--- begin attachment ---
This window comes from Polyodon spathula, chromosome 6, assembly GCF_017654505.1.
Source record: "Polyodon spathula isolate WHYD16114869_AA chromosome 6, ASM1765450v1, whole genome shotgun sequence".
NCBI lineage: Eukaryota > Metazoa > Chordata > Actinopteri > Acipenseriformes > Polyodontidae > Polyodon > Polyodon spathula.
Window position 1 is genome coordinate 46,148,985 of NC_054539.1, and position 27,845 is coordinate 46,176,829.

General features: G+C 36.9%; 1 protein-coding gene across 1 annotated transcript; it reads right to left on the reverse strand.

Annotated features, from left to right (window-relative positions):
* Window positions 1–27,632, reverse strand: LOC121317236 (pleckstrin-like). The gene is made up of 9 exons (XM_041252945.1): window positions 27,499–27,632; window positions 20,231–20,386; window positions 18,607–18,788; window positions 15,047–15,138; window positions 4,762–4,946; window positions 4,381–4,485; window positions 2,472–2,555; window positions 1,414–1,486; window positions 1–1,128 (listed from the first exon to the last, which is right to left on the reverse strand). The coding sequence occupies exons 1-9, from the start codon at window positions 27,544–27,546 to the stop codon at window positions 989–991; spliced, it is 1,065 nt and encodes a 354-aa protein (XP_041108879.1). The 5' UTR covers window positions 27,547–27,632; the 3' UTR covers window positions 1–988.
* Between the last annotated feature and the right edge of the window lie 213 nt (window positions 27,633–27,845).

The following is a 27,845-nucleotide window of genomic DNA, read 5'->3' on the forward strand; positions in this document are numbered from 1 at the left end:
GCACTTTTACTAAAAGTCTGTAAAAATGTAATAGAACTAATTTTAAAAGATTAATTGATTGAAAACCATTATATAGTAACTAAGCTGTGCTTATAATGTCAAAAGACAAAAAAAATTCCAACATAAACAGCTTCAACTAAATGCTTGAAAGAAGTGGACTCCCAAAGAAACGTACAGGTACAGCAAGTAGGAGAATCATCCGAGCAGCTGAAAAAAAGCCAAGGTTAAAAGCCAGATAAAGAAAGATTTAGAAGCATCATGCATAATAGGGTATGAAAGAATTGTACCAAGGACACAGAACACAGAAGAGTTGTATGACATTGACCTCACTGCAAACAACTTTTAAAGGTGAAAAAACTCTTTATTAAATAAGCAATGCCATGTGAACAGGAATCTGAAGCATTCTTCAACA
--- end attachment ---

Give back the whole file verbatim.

This window comes from Polyodon spathula, chromosome 6, assembly GCF_017654505.1.
Source record: "Polyodon spathula isolate WHYD16114869_AA chromosome 6, ASM1765450v1, whole genome shotgun sequence".
NCBI lineage: Eukaryota > Metazoa > Chordata > Actinopteri > Acipenseriformes > Polyodontidae > Polyodon > Polyodon spathula.
Window position 1 is genome coordinate 46,148,985 of NC_054539.1, and position 27,845 is coordinate 46,176,829.

General features: G+C 36.9%; 1 protein-coding gene across 1 annotated transcript; it reads right to left on the reverse strand.

Annotated features, from left to right (window-relative positions):
* Window positions 1–27,632, reverse strand: LOC121317236 (pleckstrin-like). The gene is made up of 9 exons (XM_041252945.1): window positions 27,499–27,632; window positions 20,231–20,386; window positions 18,607–18,788; window positions 15,047–15,138; window positions 4,762–4,946; window positions 4,381–4,485; window positions 2,472–2,555; window positions 1,414–1,486; window positions 1–1,128 (listed from the first exon to the last, which is right to left on the reverse strand). The coding sequence occupies exons 1-9, from the start codon at window positions 27,544–27,546 to the stop codon at window positions 989–991; spliced, it is 1,065 nt and encodes a 354-aa protein (XP_041108879.1). The 5' UTR covers window positions 27,547–27,632; the 3' UTR covers window positions 1–988.
* Between the last annotated feature and the right edge of the window lie 213 nt (window positions 27,633–27,845).

The following is a 27,845-nucleotide window of genomic DNA, read 5'->3' on the forward strand; positions in this document are numbered from 1 at the left end:
GCACTTTTACTAAAAGTCTGTAAAAATGTAATAGAACTAATTTTAAAAGATTAATTGATTGAAAACCATTATATAGTAACTAAGCTGTGCTTATAATGTCAAAAGACAAAAAAAATTCCAACATAAACAGCTTCAACTAAATGCTTGAAAGAAGTGGACTCCCAAAGAAACGTACAGGTACAGCAAGTAGGAGAATCATCCGAGCAGCTGAAAAAAAGCCAAGGTTAAAAGCCAGATAAAGAAAGATTTAGAAGCATCATGCATAATAGGGTATGAAAGAATTGTACCAAGGACACAGAACACAGAAGAGTTGTATGACATTGACCTCACTGCAAACAACTTTTAAAGGTGAAAAAACTCTTTATTAAATAAGCAATGCCATGTGAACAGGAATCTGAAGCATTCTTCAACA